On Wednesday November 28, after a wet and windy day, yours truly had the pleasure and honor of introducing my grad school mentor and thesis advisor fiction writer and Professor Lysley Tenorio, who’s new book, Monstress, a short story collection, was recently published by Ecco. Organized by PAWA Inc and hosted by the San Francisco Philippine Consulate, the literary event was started off with a welcome from the Consul General.
The introduction went something like this:
A former Stegner Fellow at Stanford, Lysley Tenorio has received a Whiting Writer’s
Award, fellowships from The MacDowell Colony, Yaddo, and the National Endowment for the Arts. His stories have appeared in The Atlantic, Zoetrope: All-Story, Ploughshares, Manoa, The Chicago Tribune, and The Best New American Voices along with Pushcart Prize anthologies.
His latest book, Monstress published by Ecco/HarperCollins was reviewed in the New York Times where ANDREW HAIG MARTIN called his collection “a refreshingly off-kilter approach to the lives of Filipinos in America.”
Katy Waldman from SLATE.com wrote “it is the unassuming pitch of these stories that makes them so exquisitely deadly.”
And Dan Lopez in Lambda Literary described the collection saying: Hard lives and hard choices take center stage in Monstress, but this is no bleak landscape that Tenorio limns. Woven throughout the collection is a wry narrative of ambition. These characters whether they are gay or straight, American or Filipino, all share an abiding desire to succeed, their shared identity of otherness paradoxically empowering as it appears to disenfranchise. In that sense, they belong to a larger project of outsider fiction.”
ANAKBAYAN East Bay
TAYO Literary Magazine
Philippine American Writers & Artists
“Every colonized people—in other words, every people in whose soul an inferiority complex has been created by the death and burial of its local cultural originality—finds itself face to face with the language of the civilizing nation; that is, with the culture of the mother country. The colonized is elevated above his jungle status in proportion to his adoption of the mother country’s cultural standards.”
— Frantz Fanon
This political content & engagement workshop invites writers to shape their memoir, poetry, prose, or performance work with an emphasis on impacting perceptions, be thy political, personal, social, literary, or cultural. We exchange our writing and develop voice and authority while working on techniques to elevate the richness and toughness of our voice. We read and analyze authors to observe how they effectively move the reader, affect perception, and perhaps opinion. Class discussions focus how our work affects how we are perceived and how the events of the world are understood. The elements of each genre are addressed as well.
This year’s 18th Annual Associated Core Texts & Courses Conference, in Milwaukee, Wisconsin, sponsored by Carthage College, and focusing on the theme: “Liberal Arts Education and the World: Inquiring into, Preparing for, and Living in the Real World through Core Texts” took place 29 March through 1 April at The Hilton Milwaukee City Center Hotel, where I presented with the following panel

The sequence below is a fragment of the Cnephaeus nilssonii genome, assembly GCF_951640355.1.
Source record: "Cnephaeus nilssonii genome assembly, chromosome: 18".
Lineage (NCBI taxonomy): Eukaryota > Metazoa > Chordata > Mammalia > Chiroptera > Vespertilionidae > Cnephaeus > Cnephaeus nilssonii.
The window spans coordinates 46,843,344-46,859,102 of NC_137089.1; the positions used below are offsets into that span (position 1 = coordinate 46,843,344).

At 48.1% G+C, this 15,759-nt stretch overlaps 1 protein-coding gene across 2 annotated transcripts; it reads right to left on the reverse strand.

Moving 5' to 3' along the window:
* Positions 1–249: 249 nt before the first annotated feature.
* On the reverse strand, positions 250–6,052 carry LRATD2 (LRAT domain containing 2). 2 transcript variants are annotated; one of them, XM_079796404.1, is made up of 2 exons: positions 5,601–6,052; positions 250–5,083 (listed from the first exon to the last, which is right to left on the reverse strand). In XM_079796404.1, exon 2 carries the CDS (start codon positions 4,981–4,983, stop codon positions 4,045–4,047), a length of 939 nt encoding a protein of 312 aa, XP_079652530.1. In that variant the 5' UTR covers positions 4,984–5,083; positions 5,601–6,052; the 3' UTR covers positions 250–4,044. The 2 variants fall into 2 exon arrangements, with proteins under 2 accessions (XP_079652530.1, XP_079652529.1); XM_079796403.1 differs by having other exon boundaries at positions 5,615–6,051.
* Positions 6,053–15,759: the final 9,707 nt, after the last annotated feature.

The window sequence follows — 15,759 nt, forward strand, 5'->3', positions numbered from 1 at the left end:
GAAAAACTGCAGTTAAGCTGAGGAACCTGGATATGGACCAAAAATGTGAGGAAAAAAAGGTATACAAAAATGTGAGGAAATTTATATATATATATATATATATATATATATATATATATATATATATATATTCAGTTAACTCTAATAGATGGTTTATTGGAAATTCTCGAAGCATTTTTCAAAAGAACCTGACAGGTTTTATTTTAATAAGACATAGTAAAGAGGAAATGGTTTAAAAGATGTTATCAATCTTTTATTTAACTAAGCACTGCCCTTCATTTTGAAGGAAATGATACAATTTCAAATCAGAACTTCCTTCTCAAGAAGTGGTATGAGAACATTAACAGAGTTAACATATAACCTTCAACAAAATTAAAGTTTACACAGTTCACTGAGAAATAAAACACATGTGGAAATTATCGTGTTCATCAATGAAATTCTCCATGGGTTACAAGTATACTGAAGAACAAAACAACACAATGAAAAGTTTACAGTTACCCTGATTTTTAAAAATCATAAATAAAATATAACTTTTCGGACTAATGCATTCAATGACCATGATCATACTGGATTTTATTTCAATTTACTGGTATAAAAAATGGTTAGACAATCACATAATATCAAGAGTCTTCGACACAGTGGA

“Conrad, Ellison, and Narrative Structure:
Blending Critical Thought and Student Engagement”
Aaron P. Smith, Marian University of Fond du Lac, “Authentic Self-Existence for the Visibly Marginalized;” Lamiaa Youssef, Norfolk State University, “Narrative Lenses and the Journey toward Self-Knowledge;” Justin Ponder, Marian University, “A Walking Personification of the Negative: Listening to Stories in Invisible Man;” Rashaan Meneses, Saint Mary’s College of California, “We’re All ‘Others’ Now: Revisiting Joseph Conrad’s Heart of Darkness in the Age of Post-post-colonialism.”
Chair: Jean-Marie Kauth, Benedictine University
Some of the speakers and panels that caught my attention were the following:
Robert Gurval, Department of Classics, University of California, Los Angeles: “Harmony and Homer on the Pearl River Delta: The Foundations of a New Liberal Arts in China”-
China is looking at Western liberal arts colleges to help shape their higher education though instead of calling their undergraduate core curriculum “general education” they’ve opted to use the term “gateway education” to indicate that students are beginning the path to learning
self in search of self
self as social institutions
Liberal Studies as training for life
introduce poetry first as foundation to politics, which is the gateway to political and economic theory
From the panel, “The Function of Core Texts and Their Programs,” Nicholas D. Leither, Saint Mary’s College of California, “Skepticism Destroyed Their Paradise: Generative Thinking and and ‘Believing’ in the Text”-
argues that students lose innocence in college when they’re taught to become the skeptic
more often than not in the classroom creative thinking isn’t valued, nor seeing several POV’s simultaneously